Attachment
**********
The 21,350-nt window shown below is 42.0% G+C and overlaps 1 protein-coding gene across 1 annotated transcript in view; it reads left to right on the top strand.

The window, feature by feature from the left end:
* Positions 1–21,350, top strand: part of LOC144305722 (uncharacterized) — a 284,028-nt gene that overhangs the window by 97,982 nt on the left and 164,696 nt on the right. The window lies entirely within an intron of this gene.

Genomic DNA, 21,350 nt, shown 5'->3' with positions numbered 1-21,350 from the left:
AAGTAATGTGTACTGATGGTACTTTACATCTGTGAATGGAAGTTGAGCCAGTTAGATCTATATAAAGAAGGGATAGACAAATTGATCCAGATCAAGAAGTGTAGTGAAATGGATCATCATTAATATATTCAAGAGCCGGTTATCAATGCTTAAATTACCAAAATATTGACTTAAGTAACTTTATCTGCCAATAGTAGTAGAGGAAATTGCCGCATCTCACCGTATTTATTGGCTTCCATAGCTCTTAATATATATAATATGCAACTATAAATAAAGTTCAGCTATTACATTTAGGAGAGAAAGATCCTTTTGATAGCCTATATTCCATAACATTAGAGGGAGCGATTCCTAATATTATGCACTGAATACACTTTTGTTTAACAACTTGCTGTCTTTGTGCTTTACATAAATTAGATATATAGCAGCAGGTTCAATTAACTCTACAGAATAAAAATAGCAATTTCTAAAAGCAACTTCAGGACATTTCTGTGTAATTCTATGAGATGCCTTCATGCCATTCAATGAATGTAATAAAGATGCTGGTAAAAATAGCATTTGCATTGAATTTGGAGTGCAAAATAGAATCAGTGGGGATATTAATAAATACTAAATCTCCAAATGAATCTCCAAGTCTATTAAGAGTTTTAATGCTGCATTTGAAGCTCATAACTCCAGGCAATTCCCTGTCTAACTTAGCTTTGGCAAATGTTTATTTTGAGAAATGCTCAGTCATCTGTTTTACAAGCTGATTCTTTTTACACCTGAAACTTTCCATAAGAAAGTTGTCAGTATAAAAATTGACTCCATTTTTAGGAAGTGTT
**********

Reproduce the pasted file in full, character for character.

The 21,350-nt window shown below is 42.0% G+C and overlaps 1 protein-coding gene across 1 annotated transcript in view; it reads left to right on the top strand.

The window, feature by feature from the left end:
* Positions 1–21,350, top strand: part of LOC144305722 (uncharacterized) — a 284,028-nt gene that overhangs the window by 97,982 nt on the left and 164,696 nt on the right. The window lies entirely within an intron of this gene.

Genomic DNA, 21,350 nt, shown 5'->3' with positions numbered 1-21,350 from the left:
AAGTAATGTGTACTGATGGTACTTTACATCTGTGAATGGAAGTTGAGCCAGTTAGATCTATATAAAGAAGGGATAGACAAATTGATCCAGATCAAGAAGTGTAGTGAAATGGATCATCATTAATATATTCAAGAGCCGGTTATCAATGCTTAAATTACCAAAATATTGACTTAAGTAACTTTATCTGCCAATAGTAGTAGAGGAAATTGCCGCATCTCACCGTATTTATTGGCTTCCATAGCTCTTAATATATATAATATGCAACTATAAATAAAGTTCAGCTATTACATTTAGGAGAGAAAGATCCTTTTGATAGCCTATATTCCATAACATTAGAGGGAGCGATTCCTAATATTATGCACTGAATACACTTTTGTTTAACAACTTGCTGTCTTTGTGCTTTACATAAATTAGATATATAGCAGCAGGTTCAATTAACTCTACAGAATAAAAATAGCAATTTCTAAAAGCAACTTCAGGACATTTCTGTGTAATTCTATGAGATGCCTTCATGCCATTCAATGAATGTAATAAAGATGCTGGTAAAAATAGCATTTGCATTGAATTTGGAGTGCAAAATAGAATCAGTGGGGATATTAATAAATACTAAATCTCCAAATGAATCTCCAAGTCTATTAAGAGTTTTAATGCTGCATTTGAAGCTCATAACTCCAGGCAATTCCCTGTCTAACTTAGCTTTGGCAAATGTTTATTTTGAGAAATGCTCAGTCATCTGTTTTACAAGCTGATTCTTTTTACACCTGAAACTTTCCATAAGAAAGTTGTCAGTATAAAAATTGACTCCATTTTTAGGAAGTGTT